Gio Ponti Ceramic Plaques, ca. 1930
My dad bought these at an estate sale, probably in the late '60s, from an elderly couple that were friends of theirs. And they had purchased them in Italy. When I did a little research on them, I found they were made by a designer named Gio Ponti in the early '20s. He'd been trained as an architect, and this was his first real job. When he was asked about this period of his life, he felt he was a failed architect and that he was just a draftsman now. So these were his draftings.
When doing these, he did work for the Richard Ginori ceramic manufacturer. And I will show you a mark on the back. This is made in Italy. And these have a wonderful, very modern, very industrial look to them. They're extremely exciting. Even something like this, which is in black and white, is so strong graphically. The way these are decorated, these are partly transfer-printed, but they're also painted by hand over that. Now, he did these designs for many different medium. He did plates, he did vases, and he did tiles. Now, we have had several tiles-- much smaller, eight-inch tiles-- go from $550 to $1,500 a tile. Large ones like this, which are so rare and so fabulous, easily $5,000 apiece.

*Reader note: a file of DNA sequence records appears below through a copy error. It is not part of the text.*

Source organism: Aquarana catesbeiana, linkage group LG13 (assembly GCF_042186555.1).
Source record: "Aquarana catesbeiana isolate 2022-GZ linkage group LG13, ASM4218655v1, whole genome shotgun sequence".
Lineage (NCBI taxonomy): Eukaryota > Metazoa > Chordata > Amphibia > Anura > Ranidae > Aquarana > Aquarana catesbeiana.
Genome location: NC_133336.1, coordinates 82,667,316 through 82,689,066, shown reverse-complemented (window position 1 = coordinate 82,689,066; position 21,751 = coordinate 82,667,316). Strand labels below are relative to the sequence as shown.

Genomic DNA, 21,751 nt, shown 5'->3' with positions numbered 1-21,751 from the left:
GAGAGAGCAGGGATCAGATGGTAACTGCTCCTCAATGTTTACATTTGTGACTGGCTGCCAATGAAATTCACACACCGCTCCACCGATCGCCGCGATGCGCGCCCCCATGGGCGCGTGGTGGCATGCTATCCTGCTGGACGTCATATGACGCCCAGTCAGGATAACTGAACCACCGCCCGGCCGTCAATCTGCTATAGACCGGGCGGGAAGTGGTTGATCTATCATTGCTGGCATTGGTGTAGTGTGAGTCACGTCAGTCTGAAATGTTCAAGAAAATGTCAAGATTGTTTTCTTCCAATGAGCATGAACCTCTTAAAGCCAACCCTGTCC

Oh, no, really?
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Value can change: The value of an item is dependent upon many things, including the condition of the object itself, trends in the market for that kind of object, and the location where the item will be sold. These are just some of the reasons why the answer to the question "What's it worth?" is so often "It depends."
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Context is key: Listen carefully. Most of our experts will give appraisal values in context. For example, you'll often hear them say what an item is worth "at auction," or "retail," or "for insurance purposes" (replacement value). Retail prices are different from wholesale prices. Often an auctioneer will talk about what she knows best: the auction market. A shop owner will usually talk about what he knows best: the retail price he'd place on the object in his shop. And though there are no hard and fast rules, an object's auction price can often be half its retail value; yet for other objects, an auction price could be higher than retail. As a rule, however, retail and insurance/replacement values are about the same.
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